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Is Government Stimulus Heading Your Way? - What You Need to Know About the CARES Act

Author: Nick Prigitano

The topic on nearly everyone's mind these days is the coronavirus. As financial planners we are not qualified to discuss the medical implications of the virus, we leave that to the professionals. For details about protecting yourself and loved ones, and what to do to prepare, we encourage you to reference the links at the end of this article.  

We do specialize in discussing the financial considerations during this turbulent timeLast week the Federal government passed a massive $2 trillion (yes with a T) stimulus bill in response to COVID-19 and its impact on individuals and businesses alike. Many financial stimulus measures were taken in the bill. Here are some of the key details that you should know about. 

Stimulus Payments: 

One of the most talked about aspects of the CARES Act in the media are direct payments to individuals. Do you qualify? How much should you expect to receive? When will these payments arrive? Here's what you should know. 

Who will receive a payment? 

Whether you qualify depends on your last reported income (specifically AGI) on your tax return. If you haven't filed yet they will use your 2018 tax return. Otherwise, the IRS will usyour 2019 tax returnHowever, there is no clear information on an exact cutoff date for those who have recently filed or have yet to. To qualify for the entire payment your AGI would need to be $75,000 or less for individual filers, $150,000 for joint, or $112,500 for head of household. 

If your income was above these limits the amount of your payment is reduced by $5 for every $100 of income above the threshold. This reduction continues to apply until there is no amount remaining. While the payments are made now, they are intended to be based on your 2020 income. Therefore, if your income was too high to qualify based on your most recent tax return but your income qualifies in 2020, you will receive a credit to true-up for the amount you should have received when you file your return.  

What is the payment amount? 

The payments are $1,200 for those filing single and $2,400 if joint. There is an additional $500 for every child under the age of 17. An important distinction is that the child cannot be age 17, they need to be younger than 17 to qualify for the additional $500.  

As an example, if you're filing jointly and have a son age 18 and a daughter age 15, the rebate amount would be $2,900 ($2,400 + $500 + $0). 

When should you expect a payment? 

The treasury department is instructed to issue payments as soon as possible. According to some sources, they could begin being sent as soon as April 9thHowever, many should expect the payments to be received later than that because the IRS will be sending the payments in waves. They will send the money to the most recent direct deposit bank from your tax return, to the most recent address on file, or where you receive Social Security payments.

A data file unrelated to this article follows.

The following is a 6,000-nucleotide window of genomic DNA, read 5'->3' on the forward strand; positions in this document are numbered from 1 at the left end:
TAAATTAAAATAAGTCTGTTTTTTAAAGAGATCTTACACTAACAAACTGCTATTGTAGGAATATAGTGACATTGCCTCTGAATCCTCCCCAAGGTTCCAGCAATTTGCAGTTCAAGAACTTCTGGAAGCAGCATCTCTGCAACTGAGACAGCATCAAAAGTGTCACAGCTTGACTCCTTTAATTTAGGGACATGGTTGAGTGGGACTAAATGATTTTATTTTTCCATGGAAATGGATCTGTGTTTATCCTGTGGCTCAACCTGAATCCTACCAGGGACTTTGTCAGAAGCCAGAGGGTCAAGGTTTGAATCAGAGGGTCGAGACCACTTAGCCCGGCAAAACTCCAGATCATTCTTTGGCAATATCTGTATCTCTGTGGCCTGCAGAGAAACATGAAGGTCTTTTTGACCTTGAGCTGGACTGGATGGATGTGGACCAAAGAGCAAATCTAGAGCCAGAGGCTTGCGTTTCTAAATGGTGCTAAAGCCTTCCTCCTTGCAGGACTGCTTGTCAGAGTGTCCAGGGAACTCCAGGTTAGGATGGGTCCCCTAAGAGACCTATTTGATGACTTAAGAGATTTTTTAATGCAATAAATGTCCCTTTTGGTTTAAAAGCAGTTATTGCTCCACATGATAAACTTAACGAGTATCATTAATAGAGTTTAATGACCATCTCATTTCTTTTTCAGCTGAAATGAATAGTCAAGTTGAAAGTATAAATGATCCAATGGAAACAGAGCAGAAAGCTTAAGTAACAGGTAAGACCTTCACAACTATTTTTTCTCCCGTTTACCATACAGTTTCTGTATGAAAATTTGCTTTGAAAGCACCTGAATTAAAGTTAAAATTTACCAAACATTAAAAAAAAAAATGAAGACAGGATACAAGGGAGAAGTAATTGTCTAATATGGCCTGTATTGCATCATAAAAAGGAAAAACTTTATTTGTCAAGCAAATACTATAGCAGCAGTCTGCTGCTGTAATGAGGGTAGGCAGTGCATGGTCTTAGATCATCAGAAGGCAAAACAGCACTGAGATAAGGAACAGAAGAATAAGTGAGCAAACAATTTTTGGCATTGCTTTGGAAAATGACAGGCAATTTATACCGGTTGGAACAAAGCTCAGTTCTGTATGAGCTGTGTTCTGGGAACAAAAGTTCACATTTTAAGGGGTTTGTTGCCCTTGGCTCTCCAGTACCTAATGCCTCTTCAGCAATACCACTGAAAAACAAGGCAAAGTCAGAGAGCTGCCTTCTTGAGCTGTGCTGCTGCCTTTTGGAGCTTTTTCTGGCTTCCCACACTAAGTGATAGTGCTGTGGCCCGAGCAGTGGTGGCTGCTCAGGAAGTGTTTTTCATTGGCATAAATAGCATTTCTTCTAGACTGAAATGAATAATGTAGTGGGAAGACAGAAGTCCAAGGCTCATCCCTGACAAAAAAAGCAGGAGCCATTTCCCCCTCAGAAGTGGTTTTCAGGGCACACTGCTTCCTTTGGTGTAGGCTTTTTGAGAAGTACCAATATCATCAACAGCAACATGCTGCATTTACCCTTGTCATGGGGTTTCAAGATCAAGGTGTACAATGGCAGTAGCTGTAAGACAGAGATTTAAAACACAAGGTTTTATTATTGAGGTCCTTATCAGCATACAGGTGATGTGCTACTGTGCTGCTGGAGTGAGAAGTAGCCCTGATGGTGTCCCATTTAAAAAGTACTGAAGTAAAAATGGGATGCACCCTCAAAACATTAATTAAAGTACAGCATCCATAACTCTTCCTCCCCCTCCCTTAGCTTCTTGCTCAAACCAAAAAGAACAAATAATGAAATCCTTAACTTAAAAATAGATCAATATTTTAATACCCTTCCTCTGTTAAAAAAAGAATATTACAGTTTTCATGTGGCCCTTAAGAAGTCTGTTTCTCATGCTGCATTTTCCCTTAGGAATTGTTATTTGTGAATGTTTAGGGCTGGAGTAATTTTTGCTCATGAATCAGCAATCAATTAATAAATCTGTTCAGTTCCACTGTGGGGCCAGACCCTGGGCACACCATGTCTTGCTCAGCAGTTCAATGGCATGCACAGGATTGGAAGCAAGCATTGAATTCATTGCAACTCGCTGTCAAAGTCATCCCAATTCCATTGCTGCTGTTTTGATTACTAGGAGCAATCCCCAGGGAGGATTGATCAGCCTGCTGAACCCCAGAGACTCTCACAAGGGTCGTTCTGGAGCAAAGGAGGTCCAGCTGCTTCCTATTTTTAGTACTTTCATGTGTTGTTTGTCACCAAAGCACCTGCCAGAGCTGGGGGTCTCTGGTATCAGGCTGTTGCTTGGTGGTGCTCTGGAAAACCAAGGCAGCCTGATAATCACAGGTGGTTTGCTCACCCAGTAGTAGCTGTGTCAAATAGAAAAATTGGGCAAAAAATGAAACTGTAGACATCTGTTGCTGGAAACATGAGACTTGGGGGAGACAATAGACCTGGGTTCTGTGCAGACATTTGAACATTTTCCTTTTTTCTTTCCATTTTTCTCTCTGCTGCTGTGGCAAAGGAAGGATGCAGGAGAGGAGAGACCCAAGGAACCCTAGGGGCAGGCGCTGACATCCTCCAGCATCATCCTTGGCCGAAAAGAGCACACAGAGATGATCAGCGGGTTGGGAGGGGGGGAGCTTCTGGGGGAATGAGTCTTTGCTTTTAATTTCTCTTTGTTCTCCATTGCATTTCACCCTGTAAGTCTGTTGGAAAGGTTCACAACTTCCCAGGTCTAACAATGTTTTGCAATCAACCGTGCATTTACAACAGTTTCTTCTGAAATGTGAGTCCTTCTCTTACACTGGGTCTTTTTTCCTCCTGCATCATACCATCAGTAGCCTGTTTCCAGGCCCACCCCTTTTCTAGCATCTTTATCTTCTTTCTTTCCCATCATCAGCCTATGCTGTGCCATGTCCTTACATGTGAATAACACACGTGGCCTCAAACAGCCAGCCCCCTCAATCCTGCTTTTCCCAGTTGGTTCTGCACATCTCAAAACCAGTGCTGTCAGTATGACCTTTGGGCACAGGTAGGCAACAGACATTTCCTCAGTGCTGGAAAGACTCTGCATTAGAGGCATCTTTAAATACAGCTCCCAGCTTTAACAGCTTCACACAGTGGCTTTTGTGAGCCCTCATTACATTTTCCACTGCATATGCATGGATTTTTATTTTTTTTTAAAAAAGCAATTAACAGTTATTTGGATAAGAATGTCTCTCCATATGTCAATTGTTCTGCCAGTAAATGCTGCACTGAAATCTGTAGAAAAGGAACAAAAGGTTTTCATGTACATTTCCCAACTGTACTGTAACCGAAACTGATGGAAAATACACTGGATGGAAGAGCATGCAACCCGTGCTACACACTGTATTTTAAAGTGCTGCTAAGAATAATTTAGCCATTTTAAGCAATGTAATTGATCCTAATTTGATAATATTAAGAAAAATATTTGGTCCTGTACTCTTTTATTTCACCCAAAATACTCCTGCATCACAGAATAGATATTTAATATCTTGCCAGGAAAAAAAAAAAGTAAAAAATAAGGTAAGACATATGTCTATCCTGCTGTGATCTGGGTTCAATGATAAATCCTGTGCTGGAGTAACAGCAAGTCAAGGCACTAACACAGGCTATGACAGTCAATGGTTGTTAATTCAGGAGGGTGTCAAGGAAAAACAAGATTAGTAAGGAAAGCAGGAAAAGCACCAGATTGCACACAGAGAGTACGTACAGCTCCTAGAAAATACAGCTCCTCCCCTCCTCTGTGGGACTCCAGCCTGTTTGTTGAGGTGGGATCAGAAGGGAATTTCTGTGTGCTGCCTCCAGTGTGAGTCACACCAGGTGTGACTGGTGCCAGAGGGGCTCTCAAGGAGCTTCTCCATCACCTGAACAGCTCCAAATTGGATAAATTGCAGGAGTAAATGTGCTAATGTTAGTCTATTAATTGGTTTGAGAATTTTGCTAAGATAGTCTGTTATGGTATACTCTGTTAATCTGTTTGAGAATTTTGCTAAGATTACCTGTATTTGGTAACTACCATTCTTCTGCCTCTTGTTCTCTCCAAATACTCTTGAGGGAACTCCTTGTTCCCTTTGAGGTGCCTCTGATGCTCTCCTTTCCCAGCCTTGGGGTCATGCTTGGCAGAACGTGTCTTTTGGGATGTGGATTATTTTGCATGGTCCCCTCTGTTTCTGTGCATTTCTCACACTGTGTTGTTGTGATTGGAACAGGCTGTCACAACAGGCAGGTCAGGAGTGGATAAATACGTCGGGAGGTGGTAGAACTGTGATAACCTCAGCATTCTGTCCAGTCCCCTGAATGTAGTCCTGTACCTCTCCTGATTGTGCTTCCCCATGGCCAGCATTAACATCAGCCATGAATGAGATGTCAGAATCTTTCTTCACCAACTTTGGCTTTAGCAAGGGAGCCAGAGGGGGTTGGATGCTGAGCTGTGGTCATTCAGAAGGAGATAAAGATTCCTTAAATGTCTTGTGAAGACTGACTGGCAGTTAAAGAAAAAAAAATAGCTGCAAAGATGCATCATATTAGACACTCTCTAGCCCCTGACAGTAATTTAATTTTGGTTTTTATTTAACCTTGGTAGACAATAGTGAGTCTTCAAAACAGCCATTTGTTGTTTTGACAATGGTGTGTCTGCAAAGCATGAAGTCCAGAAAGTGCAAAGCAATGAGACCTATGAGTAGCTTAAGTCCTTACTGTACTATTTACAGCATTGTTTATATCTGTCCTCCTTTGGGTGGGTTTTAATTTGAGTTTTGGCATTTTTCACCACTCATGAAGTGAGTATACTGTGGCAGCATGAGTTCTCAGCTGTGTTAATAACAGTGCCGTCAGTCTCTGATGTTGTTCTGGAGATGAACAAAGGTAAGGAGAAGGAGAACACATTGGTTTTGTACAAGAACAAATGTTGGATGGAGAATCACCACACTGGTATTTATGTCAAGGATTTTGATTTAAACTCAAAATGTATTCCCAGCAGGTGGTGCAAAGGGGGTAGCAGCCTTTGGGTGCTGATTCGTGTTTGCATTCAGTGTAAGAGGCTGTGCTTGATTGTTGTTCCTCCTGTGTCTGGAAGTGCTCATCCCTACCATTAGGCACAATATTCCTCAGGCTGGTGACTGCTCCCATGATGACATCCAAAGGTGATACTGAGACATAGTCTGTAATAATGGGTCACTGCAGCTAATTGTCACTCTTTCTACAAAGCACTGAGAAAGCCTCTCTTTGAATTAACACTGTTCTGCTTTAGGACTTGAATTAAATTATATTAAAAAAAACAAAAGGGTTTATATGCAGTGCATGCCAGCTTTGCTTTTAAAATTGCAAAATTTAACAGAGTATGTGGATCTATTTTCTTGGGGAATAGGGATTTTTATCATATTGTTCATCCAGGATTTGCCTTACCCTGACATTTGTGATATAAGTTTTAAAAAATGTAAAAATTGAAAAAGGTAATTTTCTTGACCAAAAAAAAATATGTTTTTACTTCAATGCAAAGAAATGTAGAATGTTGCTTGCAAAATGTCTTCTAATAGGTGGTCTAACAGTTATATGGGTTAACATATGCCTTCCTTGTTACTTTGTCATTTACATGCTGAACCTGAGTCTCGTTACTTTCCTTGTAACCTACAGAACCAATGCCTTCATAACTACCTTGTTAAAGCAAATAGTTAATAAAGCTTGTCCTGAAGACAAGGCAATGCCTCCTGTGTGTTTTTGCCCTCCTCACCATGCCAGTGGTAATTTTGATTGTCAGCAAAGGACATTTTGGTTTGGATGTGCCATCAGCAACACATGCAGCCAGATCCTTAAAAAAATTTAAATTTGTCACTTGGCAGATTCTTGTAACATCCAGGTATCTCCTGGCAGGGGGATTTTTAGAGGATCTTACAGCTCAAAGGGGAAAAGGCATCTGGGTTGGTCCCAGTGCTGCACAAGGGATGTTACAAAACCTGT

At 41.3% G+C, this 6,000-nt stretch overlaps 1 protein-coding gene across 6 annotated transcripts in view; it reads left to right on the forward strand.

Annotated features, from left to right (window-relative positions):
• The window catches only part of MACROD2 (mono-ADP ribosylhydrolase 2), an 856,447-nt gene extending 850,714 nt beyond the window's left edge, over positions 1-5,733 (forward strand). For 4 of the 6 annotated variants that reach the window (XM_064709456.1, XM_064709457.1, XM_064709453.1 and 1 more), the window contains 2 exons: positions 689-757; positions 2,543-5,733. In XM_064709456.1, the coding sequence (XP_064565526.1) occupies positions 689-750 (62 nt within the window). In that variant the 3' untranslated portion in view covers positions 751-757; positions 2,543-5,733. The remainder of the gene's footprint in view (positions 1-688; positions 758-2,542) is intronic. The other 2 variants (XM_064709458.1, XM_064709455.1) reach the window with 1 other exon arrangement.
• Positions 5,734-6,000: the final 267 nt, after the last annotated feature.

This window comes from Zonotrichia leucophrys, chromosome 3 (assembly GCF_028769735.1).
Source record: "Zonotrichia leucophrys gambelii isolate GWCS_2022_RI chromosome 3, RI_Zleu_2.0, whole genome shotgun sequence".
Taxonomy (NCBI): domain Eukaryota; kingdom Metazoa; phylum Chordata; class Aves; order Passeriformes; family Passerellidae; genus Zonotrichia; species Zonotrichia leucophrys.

Is the money taxable? 

The payment received is not taxable to you. Even if you receive a payment and your reported income is higher than the limits in 2020 you do not need to pay any back. For more info and updates on these payments, you can follow the IRS website devoted to this topic 

Enhanced Unemployment Benefits 

One of the major components of the bill are expanded unemployment benefits for workers impacted by the virus. This includes Pandemic Unemployment Assistance for self-employed individuals who generally don't qualify for unemployment benefits. If you are self-employed, and are out of work, you are eligible for benefits through the Federal government and should apply. 

Other changes include benefits starting during your first week of unemployment. Generally there is a week delay before benefits begin. Many unemployment benefits are also increased by $600 per week for up to 4 months through the CARES Act. They are also extended for another 13 weeks if you are unemployed after your state's benefits run out.  

Applying for unemployment benefits varies by state. New Hampshire residents can go to the New Hampshire Employment Security website for more information on claiming benefits. Massachusetts residents can apply by going to the MA Department of Unemployment Assistance page. If you work in a state other than NH or MA, you would simply go to your state's unemployment assistance site and fill out the appropriate applications. 


Retirement account distributions 

Based on the recent unemployment numbers, many individuals will likely need additional money to pay their bills while out of work. While the stimulus checks will help, they may not arrive for some time. Financial advisors encourage their clients to have an emergency fund specifically for times like these. However, if you do not have an emergency fund, or you are unable to work for longer than expected, there may be a need to get money from other places. In response to this, the CARES Act also provides for special distributions from retirement accounts.  

Coronavirus Related Distributions 

These are special distributions allowed from retirement accounts (IRA, 401k, 403b, etc.) up to $100,000 in 2020. There are a few major benefits if you take one of these distributions. First, the 10% early withdrawal penalty is waived if you are under the age 59.5. Normal income taxes will still apply, but the penalty will not. 

Second, the amount withdrawn can be paid back to the retirement account over 3 years. It does not need to be a lump sum but can be numerous smaller payments over that time. If it is not repaid in 2020, but in future years, you will need to amend your 2020 return to remove the income that was reported originally. 

Third, the income taken out can be spread out over a 3 year period and does not all need to be reported in 2020. For instance, if you took $30,000 out of your retirement account as a coronavirus distribution in 2020 you could report the entire $30k in 2020, or $10k in 2020, $10k in 2021, and $10k in 2022.  

As discussed in other posts, we strongly discourage selling stocks when the market is down. Selling these investments in order to take this special distribution can severely hurt your long-term financial plan. Before taking a distribution, we highly encourage you to speak with a financial advisor or tax professional to discuss the tax impact of taking a distribution and whether it is appropriate for you.